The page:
Virtual reality has been done so often in science fiction that it is hard to come up with a truly original take on it. Sutherland’s contribution has its moments, but it isn’t tremendously memorable. A further problem is that the voices of the two male guest stars, Heider Ali as Lloyd and Gavin Swift as the Administrator, sound rather similar to each other, which makes for confusing listening at times.



Bernice and the Doctor are trapped on a planet where people who are unusual have a nasty habit of dying. They’re in big trouble…

A regime with strict rules about conformity; the Doctor and Bernice masquerading as a married couple; a bionic war veteran in charge of a B&B; an archaeological dig that yields surprisingly few finds – could it be that there are too many ideas at play in April McCaffrey’s Dead and Breakfast? I did think that for quite a time while listening to this episode, but ultimately the writer ties things together very nicely, and elements such as the TARDIS crew’s deception and the cyborg landlady Flor (an excellent performance by Jacqueline King, alias Donna Noble’s mum Sylvia) provide many entertaining scenes. McCaffrey has taken the concept of staying in a B&B and having to put up with its bizarre rules, and expanded it to a planetary scale.

The time travellers move rather too swiftly from being accused of a crime to becoming investigators of it. The writer could have got more mileage out of their interrogation by the authorities (represented by Zaraah Abrahams as Daphne) and the threat of punishment.

Otherwise, there is little that can be faulted about this production. Sam Hallion as Rylan demonstrates a dramatic vocal range. Even the eight minutes of interviews are fun, with Bowerman and King swapping stories about some of the dreadful digs they have inhabited in their time.



Centuries ago the Byrinthians were wiped out – apart from one underground train that still travels the tunnels, with a passenger on board…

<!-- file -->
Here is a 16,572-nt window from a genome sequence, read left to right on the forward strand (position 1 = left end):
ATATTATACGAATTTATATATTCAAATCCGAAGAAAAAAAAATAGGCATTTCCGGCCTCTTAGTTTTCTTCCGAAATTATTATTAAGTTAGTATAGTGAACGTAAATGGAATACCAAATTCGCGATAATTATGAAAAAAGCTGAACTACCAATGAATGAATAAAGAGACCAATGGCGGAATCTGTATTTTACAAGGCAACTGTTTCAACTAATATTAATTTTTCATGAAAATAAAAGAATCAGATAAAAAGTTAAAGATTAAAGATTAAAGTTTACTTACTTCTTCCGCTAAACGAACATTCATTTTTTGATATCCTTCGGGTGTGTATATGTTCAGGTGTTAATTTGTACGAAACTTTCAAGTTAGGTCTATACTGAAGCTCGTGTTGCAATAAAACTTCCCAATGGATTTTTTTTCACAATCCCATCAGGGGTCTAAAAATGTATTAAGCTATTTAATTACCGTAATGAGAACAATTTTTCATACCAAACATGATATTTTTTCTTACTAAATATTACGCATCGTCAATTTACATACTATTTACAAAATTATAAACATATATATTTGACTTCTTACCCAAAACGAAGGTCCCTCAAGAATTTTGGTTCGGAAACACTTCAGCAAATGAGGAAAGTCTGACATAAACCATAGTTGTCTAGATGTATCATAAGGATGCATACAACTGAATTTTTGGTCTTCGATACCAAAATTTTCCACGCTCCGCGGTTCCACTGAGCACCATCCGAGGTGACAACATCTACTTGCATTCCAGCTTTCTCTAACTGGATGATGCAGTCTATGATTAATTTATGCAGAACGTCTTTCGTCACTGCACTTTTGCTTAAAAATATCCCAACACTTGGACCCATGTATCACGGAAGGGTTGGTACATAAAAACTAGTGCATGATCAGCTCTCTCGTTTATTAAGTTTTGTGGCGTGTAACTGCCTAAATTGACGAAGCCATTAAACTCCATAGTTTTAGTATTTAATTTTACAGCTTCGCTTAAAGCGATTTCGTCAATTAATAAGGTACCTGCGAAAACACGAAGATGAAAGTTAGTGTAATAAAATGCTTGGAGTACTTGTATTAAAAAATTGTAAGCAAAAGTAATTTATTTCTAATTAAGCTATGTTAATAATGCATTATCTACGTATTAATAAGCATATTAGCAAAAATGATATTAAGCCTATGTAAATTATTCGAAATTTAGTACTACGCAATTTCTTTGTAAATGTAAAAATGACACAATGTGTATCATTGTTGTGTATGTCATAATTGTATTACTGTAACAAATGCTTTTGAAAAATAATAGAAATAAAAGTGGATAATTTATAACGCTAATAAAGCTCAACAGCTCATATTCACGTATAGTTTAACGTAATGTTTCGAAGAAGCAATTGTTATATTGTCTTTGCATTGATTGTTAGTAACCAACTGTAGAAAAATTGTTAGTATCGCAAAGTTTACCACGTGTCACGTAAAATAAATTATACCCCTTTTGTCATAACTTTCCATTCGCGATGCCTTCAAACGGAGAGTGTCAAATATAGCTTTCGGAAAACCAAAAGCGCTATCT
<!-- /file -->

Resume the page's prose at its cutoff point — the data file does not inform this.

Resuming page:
In the previous episode, Bernice mentioned her son Peter, and the story ended with her determined to pay him a visit. However, Burrowed Time begins with the TARDIS crew following a distress signal. Perhaps the family reunion took place between the two adventures.

This tale could have been called The Last Train, but that’s already been done. Much as Doris V Sutherland messed about with IT terminology in Clear History, here writer Lani Woodward plays upon the insincerity of those “We are sorry…” announcements and other messages that you hear while travelling by rail, using them to sinister effect. I was reminded of the unfortunate passengers of Trans-Stellar Space Lines in the Secondary Phase of The Hitchhiker’s Guide to the Galaxy, who are kept in suspended animation for centuries “for their comfort and convenience.” Woodward and actor Richard Lumsden also have fun with the character of Professor Landren, an archaeologist with a passion for ancient transport systems, including their serial numbers – in other words, he’s a trainspotting historian!

Unlike her fellow writers, we don’t get to hear from Woodward during the 11 minutes of interviews on this disc. Instead, senior staff members Lisa Bowerman, producer James Goss and director Scott Handcock talk generally about the box set – which has been a very enjoyable one.


Richard McGinlay